|Acute Lymphoblastic Leukemia Myelodysplastic Syndrome Acute Myeloid Leukemia Chronic Myelogenous Leukemia Non Hodgkin Lymphoma Hemophagocytic Lymphohistiocytosis Familial Hemophagocytic Lymphohistiocytosis Hemophagocytic Syndrome Epstein Barr Virus Infection X-linked Lymphoproliferative Disease||Biological: iCaspase9-transduced T cells Drug: AP1903||Phase 1|
If the patient is doing well after the stem cell transplant, and does not have severe GvHD, s/he will be eligible to receive the special "iCasp9" T cells from Day 30 to 90 after transplant. The specially selected and treated T cells will be given by vein (IV) once.
This is a dose escalation study. This means that at the beginning, patients will be started on the lowest dose (1 of 5 different levels) of T cells. Once that dose schedule proves safe, the next group of patients will be started at a higher dose. This process will continue until all 5 dose levels are studied. If the side-effects are too severe, the dose will be lowered or the T cell injections will be stopped.
If the patient develops GvHD after being given the specially treated T cells, we will prescribe AP1903, which has been shown to kill cells carrying the iCasp9 gene. This drug will be given as a 2-hour IV infusion.
We will continue to follow the patient weekly in the bone marrow transplant clinic for the first month after the infusion, to check for side-effects of the treatment and for GvHD. The patient will have the standard tests performed that all patients have after transplant, even when not receiving special T cells.
|Study Type :||Interventional (Clinical Trial)|
|Actual Enrollment :||15 participants|
|Intervention Model:||Single Group Assignment|
|Masking:||None (Open Label)|
|Official Title:||Administration of Haploidentical Donor T Cells Transduced With the Inducible Caspase-9 Suicide Gene|
|Study Start Date :||November 2011|
|Estimated Primary Completion Date :||May 2029|
|Estimated Study Completion Date :||May 2029|
Experimental: iCaspase9-transduced T cells
The 5 dose levels are:
Biological: iCaspase9-transduced T cells
Patients will receive the T cells between 30 and 90 days following transplantation. The T cells will be infused through a catheter line.Drug: AP1903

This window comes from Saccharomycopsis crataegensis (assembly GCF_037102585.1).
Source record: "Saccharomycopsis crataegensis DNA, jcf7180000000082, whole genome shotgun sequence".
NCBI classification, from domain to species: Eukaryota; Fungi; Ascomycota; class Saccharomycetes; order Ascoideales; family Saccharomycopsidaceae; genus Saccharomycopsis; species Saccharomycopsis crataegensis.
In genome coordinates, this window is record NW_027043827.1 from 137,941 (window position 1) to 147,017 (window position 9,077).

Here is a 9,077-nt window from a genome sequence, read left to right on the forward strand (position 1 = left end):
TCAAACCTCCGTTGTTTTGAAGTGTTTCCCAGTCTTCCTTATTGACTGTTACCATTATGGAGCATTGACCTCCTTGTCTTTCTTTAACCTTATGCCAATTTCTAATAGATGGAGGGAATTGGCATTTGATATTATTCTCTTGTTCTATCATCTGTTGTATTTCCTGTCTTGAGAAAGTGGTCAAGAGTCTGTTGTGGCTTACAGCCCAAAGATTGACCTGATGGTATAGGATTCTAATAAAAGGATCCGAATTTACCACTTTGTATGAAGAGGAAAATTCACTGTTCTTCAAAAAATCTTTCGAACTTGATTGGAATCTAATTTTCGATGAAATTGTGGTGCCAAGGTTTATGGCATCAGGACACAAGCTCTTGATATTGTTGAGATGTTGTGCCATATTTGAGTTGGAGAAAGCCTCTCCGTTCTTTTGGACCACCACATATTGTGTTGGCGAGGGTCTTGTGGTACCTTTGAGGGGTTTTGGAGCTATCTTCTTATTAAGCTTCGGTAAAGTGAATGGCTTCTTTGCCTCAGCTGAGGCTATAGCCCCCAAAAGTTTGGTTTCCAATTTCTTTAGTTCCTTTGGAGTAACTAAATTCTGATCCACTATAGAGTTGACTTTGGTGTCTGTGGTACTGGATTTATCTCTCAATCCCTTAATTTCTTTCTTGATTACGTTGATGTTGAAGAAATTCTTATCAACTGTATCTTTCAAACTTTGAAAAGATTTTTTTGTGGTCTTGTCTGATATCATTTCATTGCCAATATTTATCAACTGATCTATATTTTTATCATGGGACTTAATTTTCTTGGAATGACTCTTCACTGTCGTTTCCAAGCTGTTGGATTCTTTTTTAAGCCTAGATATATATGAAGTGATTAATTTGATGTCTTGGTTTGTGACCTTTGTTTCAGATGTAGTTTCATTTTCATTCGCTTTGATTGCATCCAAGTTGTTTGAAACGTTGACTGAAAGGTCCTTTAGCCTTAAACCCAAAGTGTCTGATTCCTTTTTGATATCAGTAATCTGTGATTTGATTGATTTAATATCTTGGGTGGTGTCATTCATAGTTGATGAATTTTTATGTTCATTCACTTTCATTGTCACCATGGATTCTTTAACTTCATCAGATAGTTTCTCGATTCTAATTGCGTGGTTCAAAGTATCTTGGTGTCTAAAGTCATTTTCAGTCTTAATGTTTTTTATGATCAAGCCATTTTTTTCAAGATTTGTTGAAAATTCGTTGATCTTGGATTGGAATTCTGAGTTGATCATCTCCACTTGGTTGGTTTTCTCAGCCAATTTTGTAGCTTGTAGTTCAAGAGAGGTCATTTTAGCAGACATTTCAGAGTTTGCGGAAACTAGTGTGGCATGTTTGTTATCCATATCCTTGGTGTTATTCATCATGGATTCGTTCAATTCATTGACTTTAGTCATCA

AP1903 will be administered if there is development of Grade 1 or greater GvHD.
Dose: 0.4 mg/kg by IV over 2 hours.
Up to 3 additional doses may be administered if the GvHD does not respond or gets worse.
- Clinical and immunological effects of AP1903 administration. [ Time Frame: 14 days ]To evaluate the clinical and immunological effects of AP1903 administration, a dimerizer drug used to activate an iCaspase9 suicide gene mechanism, to subjects who have received escalating doses of T lymphocytes expressing the iCaspase9 gene and developed acute graft-versus-host-disease (GvHD).
- T cell dose that produces a greater than 25% risk of Grade II or greater GvHD. [ Time Frame: 42 days ]To discover the number of T cells/kg (up to 5 x 10^6/kg) that produce a greater than 25% risk of inducing Grade II or greater acute GvHD in these subjects.
- Immune reconstitution and relative contribution of iCaspase9-modified T cells post-infusion. [ Time Frame: Up to 15 years ]To measure the subsequent immune reconstitution of recipients of iCaspase9 modified T cells (and dimerizer drug), and assess the relative contribution of endogenous T cell recovery and infused gene-modified T cells.
- Overall and disease-free survival. [ Time Frame: 100 days and 1 year ]To measure the overall and disease-free survival of recipients of iCaspase9 T cells at 100 days and at 1 year post-transplant.
To learn more about this study, you or your doctor may contact the study research staff using the contact information provided by the sponsor.
Please refer to this study by its ClinicalTrials.gov identifier (NCT number): NCT01494103
|United States, Texas|
|Texas Children's Hospital|
|Houston, Texas, United States, 77030|
|The Methodist Hospital|
|Houston, Texas, United States, 77030|
|Principal Investigator:||Malcolm K Brenner, MB, PhD||Baylor College of Medicine|